A 76-year-old Catholic Priest from Joliet was indicted by a Will County Grand Jury Thursday for the alleged sexual abuse of two teen brothers in 1996 and 1999.
Fr. Louis Rogge, a priest of the Carmelite Order, turned himself in to police Thursday.
Rogge posted $4,000 bail on a $40,000 bond and was released.
According to Will County State's Attorney James Glasgow, this is the first case of sexual abuse involving a Catholic priest to be charged in Will County since the issue of sexual abuse by priests became a national scandal in 2002.
Rogge was indicted on four counts of aggravated criminal sexual abuse as a result of his alleged fondling of the boys. All of the counts are Class 2 felonies that carry a prison sentence of 3 to 7 years upon conviction.
Rogge was a longtime family friend and a spiritual advisor to both teenagers, Glasgow said in a statement released midday Thursday.
Both of the youths were 15-years-old at the time of the alleged abuse. The first incident is alleged to have occurred in the summer of 1996, and the second is claimed by the victim's family to have happened in the summer of 1999.
The indictments are the result of an investigation by the Will County State's Attorney's Office that began when family members of the victims brought the allegations to the attention of the state's attorney.
"Allegations of sexual abuse by members of the clergy must be thoroughly investigated, appropriately charged and prosecuted aggressively," Glasgow said, adding, "Priests and other clergy members hold positions of the highest level of respect and trust in our community. They must be held strictly accountable when that trust is violated. We teach our children to hold priests in the highest regard, and that, combined with a child's inherently trusting nature, makes their victimization truly a moral outrage."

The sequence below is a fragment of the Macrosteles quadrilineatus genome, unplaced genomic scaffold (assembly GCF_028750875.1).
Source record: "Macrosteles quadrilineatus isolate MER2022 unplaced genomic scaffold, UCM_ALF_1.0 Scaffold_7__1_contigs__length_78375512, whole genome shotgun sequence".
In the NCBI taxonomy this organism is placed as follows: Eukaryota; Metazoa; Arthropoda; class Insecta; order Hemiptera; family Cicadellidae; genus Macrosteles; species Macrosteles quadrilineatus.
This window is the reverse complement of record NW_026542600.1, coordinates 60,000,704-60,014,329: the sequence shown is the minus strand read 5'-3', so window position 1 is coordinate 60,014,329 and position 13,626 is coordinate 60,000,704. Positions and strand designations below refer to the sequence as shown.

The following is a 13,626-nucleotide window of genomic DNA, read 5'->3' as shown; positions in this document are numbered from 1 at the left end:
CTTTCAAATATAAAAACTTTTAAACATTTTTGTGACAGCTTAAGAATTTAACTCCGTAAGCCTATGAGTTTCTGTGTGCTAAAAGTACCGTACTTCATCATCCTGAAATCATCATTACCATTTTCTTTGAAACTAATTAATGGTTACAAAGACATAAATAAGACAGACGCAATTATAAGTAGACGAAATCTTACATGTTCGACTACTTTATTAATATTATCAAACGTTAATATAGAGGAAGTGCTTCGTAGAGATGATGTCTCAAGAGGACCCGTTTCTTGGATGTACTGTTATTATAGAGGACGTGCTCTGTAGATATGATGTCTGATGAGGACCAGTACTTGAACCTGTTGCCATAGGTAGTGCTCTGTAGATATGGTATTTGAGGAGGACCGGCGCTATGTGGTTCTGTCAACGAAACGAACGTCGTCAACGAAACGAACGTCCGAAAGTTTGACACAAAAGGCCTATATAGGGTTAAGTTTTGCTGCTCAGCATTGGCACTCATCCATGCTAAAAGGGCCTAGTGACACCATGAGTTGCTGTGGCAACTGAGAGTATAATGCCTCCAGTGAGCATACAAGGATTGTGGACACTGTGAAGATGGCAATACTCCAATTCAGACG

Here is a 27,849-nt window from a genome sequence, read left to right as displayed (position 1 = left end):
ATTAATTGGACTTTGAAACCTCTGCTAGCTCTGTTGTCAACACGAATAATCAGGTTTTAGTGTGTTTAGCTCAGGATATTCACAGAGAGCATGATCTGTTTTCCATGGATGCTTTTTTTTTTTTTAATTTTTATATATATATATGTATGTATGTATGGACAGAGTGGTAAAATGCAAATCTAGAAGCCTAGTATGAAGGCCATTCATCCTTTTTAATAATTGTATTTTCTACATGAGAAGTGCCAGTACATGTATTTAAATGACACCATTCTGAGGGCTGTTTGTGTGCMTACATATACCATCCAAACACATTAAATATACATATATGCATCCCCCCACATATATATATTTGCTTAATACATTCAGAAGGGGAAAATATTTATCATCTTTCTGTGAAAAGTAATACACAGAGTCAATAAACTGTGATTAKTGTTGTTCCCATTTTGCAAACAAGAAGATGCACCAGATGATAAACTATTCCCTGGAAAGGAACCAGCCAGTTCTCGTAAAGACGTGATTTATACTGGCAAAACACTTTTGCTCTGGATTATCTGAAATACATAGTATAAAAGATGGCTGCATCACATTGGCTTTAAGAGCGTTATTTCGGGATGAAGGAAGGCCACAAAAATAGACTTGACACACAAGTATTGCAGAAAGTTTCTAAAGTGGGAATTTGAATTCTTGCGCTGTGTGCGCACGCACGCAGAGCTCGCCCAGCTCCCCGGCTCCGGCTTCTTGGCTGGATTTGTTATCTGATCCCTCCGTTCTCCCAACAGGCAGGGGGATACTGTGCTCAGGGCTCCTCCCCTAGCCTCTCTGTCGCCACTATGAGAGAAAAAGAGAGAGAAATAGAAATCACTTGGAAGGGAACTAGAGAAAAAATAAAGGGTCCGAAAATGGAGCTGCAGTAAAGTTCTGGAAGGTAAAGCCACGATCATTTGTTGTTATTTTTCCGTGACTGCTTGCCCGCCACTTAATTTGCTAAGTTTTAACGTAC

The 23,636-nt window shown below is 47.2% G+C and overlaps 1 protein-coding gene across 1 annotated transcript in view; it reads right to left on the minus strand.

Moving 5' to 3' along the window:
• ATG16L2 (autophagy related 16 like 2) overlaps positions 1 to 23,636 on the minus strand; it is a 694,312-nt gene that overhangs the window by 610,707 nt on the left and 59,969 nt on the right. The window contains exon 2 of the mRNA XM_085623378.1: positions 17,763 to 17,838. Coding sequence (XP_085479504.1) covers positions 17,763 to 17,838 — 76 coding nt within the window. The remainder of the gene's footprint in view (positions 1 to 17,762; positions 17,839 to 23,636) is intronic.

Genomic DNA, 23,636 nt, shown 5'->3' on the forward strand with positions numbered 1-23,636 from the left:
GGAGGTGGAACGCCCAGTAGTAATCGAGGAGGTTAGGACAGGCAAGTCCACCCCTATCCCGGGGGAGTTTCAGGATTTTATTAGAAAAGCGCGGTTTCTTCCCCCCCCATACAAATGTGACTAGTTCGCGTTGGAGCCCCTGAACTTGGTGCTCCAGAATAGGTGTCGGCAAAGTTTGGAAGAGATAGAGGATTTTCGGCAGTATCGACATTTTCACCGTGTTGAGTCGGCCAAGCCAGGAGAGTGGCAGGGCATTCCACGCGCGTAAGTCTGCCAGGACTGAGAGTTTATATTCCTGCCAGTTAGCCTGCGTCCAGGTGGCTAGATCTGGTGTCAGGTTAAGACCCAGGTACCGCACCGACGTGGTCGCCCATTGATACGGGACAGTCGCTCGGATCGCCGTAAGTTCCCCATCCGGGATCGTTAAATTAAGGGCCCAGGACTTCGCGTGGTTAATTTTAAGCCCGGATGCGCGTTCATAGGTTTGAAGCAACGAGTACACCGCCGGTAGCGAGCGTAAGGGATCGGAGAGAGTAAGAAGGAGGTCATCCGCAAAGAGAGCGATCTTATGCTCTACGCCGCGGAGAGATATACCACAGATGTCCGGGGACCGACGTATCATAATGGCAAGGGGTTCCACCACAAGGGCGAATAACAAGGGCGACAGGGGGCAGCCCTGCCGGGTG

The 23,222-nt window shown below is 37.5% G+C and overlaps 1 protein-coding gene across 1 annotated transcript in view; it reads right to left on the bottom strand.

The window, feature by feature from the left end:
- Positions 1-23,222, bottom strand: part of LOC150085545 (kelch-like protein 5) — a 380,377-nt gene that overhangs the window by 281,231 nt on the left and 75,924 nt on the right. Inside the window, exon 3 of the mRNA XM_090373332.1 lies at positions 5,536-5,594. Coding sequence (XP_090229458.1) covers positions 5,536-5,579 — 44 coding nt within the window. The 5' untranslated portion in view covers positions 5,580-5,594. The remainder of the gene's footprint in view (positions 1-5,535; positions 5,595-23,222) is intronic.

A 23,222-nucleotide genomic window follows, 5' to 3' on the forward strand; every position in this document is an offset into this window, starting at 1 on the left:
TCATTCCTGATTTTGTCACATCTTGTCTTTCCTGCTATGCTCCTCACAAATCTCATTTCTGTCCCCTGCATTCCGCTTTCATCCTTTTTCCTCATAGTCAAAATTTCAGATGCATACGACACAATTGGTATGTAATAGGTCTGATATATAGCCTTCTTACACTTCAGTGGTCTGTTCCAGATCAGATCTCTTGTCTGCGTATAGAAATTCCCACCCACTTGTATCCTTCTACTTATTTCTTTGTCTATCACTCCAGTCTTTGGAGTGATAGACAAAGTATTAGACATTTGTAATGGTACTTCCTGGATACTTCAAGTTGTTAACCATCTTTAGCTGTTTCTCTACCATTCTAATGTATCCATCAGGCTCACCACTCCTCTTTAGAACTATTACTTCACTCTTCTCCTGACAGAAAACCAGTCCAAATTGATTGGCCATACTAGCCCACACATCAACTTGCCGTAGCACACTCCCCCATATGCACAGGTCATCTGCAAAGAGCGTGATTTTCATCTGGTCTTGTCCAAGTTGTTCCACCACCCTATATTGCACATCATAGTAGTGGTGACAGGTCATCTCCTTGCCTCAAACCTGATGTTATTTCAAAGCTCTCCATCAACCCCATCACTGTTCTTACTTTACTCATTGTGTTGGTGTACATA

According to Fr. John Welch, spokesman for the Most Pure Hearted Mary Province of the Carmelites in Darien, Rogge was removed from public ministry since 2002 when the order found out about his 1974 sexual molestation conviction in Athens, Ga.
Since then he's been assigned to work in the order's archives and has no contact with the public.
Welch said the Carmelites first became aware of the families' allegations in 2005.
"We take it very seriously because of what we've leaned the last few years," said Welch, a reference to the sexual molestation by clergy which captured headlines just four years ago.
"We're as concerned for the safety of these young people as we should be. We take it very seriously and are cooperating fully with the authorities.
"We've reached out to the victims and their families and offered counseling and we just hope there's a just resolution for it ... that it lends itself to whatever healing might be needed," said Welch.
Welch noted that the order notified the church authorities and the Will County State's attorney's office when the family came forward with new allegations about Rogge.
The state's attorney's office secured the indictments based upon the current statute of limitations in Illinois. Under current law, prosecutors may file sexual abuse charges up to 20 years after the victim has reached the age of 18.
The statute of limitations was more restrictive in the 1990s, when the sexual abuse against these two victims is alleged to have occurred. The General Assembly, however, expanded the statute of limitations several times in recent years.
"Our authority to prosecute this case is a miracle of sorts," Glasgow said. "The statute of limitations was about to expire in one of these cases, but the General Assembly came through in the 11th hour with an amendment that gave the victim additional time to report the abuse. It was a critical change in the law that enabled us to file these charges."
Glasgow says the incident is not Rogge's first brush with the law over the sexual abuse of children. Rogge had pleaded guilty to charges of child molestation in Athens, Georgia in 1974 and was placed on six years probation.
"Despite his past record, we have these allegations of further sexual abuse decades later," Glasgow said. "We need to make certain that no clergy member can use his position to gain access to our children for inappropriate purposes."
Welch said that no matter the outcome of this latest case, Rogge's earlier conviction is enough to ensure he'll not be allowed to again assume a public ministry.